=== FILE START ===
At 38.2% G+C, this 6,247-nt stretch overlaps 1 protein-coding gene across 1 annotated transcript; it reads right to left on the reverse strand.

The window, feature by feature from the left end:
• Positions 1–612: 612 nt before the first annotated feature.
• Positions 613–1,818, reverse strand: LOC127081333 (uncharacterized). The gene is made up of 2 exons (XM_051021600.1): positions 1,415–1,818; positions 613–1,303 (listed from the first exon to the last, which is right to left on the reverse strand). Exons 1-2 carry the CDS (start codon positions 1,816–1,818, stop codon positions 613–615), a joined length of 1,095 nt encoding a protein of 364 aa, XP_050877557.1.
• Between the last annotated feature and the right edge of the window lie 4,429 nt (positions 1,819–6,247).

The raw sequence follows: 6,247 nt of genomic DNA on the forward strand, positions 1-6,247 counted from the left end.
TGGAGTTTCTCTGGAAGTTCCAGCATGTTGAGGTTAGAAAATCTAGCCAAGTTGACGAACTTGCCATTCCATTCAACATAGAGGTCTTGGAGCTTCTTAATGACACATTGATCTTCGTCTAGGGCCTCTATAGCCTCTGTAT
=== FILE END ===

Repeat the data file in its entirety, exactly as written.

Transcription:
At 38.2% G+C, this 6,247-nt stretch overlaps 1 protein-coding gene across 1 annotated transcript; it reads right to left on the reverse strand.

The window, feature by feature from the left end:
• Positions 1–612: 612 nt before the first annotated feature.
• Positions 613–1,818, reverse strand: LOC127081333 (uncharacterized). The gene is made up of 2 exons (XM_051021600.1): positions 1,415–1,818; positions 613–1,303 (listed from the first exon to the last, which is right to left on the reverse strand). Exons 1-2 carry the CDS (start codon positions 1,816–1,818, stop codon positions 613–615), a joined length of 1,095 nt encoding a protein of 364 aa, XP_050877557.1.
• Between the last annotated feature and the right edge of the window lie 4,429 nt (positions 1,819–6,247).

The raw sequence follows: 6,247 nt of genomic DNA on the forward strand, positions 1-6,247 counted from the left end.
TGGAGTTTCTCTGGAAGTTCCAGCATGTTGAGGTTAGAAAATCTAGCCAAGTTGACGAACTTGCCATTCCATTCAACATAGAGGTCTTGGAGCTTCTTAATGACACATTGATCTTCGTCTAGGGCCTCTATAGCCTCTGTAT